Cider / MADD
On September 20th 2017 150 WRI supporters came together at the Riverside Center in Cashmere to celebrate and support the Wenatchee River Institute, which began its work here 10 years ago this week.
Falling in Love with Fall By: Tinity Korcz, Travelling Naturalist
Stories of what happened over the weekend, in class and at recess bounced off the walls of the cafeteria. Joyful laughter soared to the ceiling, and smiles filled the room. Energy levels were expected to be this high on a Monday afternoon, just after 7+ hours in class. But this was different. I couldn’t help but notice an overwhelming energy of excitement, appreciation, and anticipation. Students finished up their snack and eagerly waited to be dismissed for recess.
Walking outside; a new cool, clean breeze swept my face. I looked towards the blacktop and playground expecting like normal, for them to be overcrowded with kids. But that wasn’t the case. Instead, kids were running in the field and rolling down the hills into piles of leaves. They were throwing leaves in the air to dance and spin under them as they fell. It became clear that the energy of excitement and appreciation during snack was due to the changing season. Fall had come, and it was truly a special time.
Shortly after, it was time for our activity to start. In weeks prior, students explored the interconnected nature of all things living and non-living. They learned about a salmon’s life cycle and bird migration through games and art. We explored relationships between native plants and animals through scientific investigations, and created simple bird feeders to hang and hopefully attract native birds to their homes. This week, we continued our bird lesson from last week with a specific focus on native bird calls.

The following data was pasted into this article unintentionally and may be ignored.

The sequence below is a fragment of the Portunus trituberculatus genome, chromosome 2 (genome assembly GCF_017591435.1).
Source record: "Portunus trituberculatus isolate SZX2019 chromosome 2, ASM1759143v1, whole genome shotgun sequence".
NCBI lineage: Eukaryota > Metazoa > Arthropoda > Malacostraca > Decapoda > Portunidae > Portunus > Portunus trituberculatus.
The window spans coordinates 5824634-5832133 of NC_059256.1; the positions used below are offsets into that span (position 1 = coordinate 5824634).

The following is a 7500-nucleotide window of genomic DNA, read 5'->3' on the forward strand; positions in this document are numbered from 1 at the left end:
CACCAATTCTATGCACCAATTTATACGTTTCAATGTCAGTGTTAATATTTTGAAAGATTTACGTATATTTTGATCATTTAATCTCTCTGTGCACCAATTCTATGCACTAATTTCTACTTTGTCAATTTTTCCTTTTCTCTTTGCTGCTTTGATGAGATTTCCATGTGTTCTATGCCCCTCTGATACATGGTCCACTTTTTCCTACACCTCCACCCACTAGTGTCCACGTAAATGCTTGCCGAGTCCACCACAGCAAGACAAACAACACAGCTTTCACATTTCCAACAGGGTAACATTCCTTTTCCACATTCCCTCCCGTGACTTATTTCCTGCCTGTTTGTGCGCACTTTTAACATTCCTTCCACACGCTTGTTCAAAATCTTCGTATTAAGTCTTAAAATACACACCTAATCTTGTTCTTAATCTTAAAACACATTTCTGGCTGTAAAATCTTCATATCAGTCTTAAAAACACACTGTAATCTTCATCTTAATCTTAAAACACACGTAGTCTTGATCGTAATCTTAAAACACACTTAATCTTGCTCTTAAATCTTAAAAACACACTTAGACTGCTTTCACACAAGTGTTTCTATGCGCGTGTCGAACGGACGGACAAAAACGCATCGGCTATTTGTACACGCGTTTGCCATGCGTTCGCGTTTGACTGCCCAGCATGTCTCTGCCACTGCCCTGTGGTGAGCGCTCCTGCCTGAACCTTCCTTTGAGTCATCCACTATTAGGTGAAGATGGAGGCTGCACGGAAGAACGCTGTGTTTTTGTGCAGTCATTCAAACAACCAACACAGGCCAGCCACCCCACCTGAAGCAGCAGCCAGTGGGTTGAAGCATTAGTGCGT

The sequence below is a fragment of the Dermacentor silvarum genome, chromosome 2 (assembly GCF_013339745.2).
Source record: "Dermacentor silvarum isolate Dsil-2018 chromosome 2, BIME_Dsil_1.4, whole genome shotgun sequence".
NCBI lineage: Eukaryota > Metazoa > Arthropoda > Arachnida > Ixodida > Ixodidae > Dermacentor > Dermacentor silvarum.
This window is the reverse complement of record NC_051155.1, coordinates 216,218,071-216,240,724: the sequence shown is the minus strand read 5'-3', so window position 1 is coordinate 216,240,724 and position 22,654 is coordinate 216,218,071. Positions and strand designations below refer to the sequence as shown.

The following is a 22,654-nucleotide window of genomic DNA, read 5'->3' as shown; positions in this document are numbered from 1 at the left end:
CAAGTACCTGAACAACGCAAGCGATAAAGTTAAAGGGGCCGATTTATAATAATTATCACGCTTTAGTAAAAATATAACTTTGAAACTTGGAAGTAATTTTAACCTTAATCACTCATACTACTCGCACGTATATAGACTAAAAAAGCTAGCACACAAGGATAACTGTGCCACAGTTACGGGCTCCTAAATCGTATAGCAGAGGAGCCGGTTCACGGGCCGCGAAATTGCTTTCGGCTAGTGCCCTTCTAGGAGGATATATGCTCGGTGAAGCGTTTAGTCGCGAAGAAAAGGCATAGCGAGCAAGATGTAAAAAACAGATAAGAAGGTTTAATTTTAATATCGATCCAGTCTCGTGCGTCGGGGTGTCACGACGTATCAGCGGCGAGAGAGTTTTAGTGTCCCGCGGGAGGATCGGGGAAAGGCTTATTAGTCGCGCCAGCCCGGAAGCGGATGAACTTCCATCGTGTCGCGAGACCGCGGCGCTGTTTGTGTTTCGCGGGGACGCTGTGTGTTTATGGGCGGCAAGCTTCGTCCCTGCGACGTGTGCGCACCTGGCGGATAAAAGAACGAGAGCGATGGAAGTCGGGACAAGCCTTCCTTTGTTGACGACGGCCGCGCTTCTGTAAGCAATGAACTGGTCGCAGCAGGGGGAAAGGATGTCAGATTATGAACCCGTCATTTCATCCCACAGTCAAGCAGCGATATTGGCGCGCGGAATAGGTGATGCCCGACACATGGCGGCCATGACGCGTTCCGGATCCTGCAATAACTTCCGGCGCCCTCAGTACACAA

We circled up under the most beautifully colored maple tree on campus. We listened to the sounds around us in silence for a few moments. I broke the silence with a question, “What did you hear?” Students from all parts of circle chimed in, describing and acting out the sounds they heard. I couldn’t help but smile. After these past years working with students in the After Sschool Program, I’m convinced that something magical happens outside. Learning seems to come so naturally in an outdoor setting, and in a way students encourage each other to learn. I showed them a few pictures of native birds, we identified field marks, and practiced calls. Then it was time for our walk (or as the students call it, an adventure!) to listen for bird songs, spot birds in the area, and practice our newly learned bird calls. “Cheese-burger, chicka- dee- dee- dee-, YANK YANK YANK, Chi-ca-go” followed as we walked through the field.
We soon found ourselves on the furthest end of campus next to an undisturbed grouping of maples. The leaves above and below reminded me of the beautiful array of colors only found during a sunset. The kids look at me, and I looked at them, and we all started jumping and dancing under the leaves as they fell.
That day, just like so many days in the ASP was filled with natural learning, creativity, and an overwhelming sense of being free. The opportunity to expand the minds of our youth though outdoor environmental education is something that I’ll never take for granted. I really appreciate having a job that encourages children to question and explore the natural world. I truly believe in this program, and I see the importance of working with students that without, could fall further behind and eventually be lost.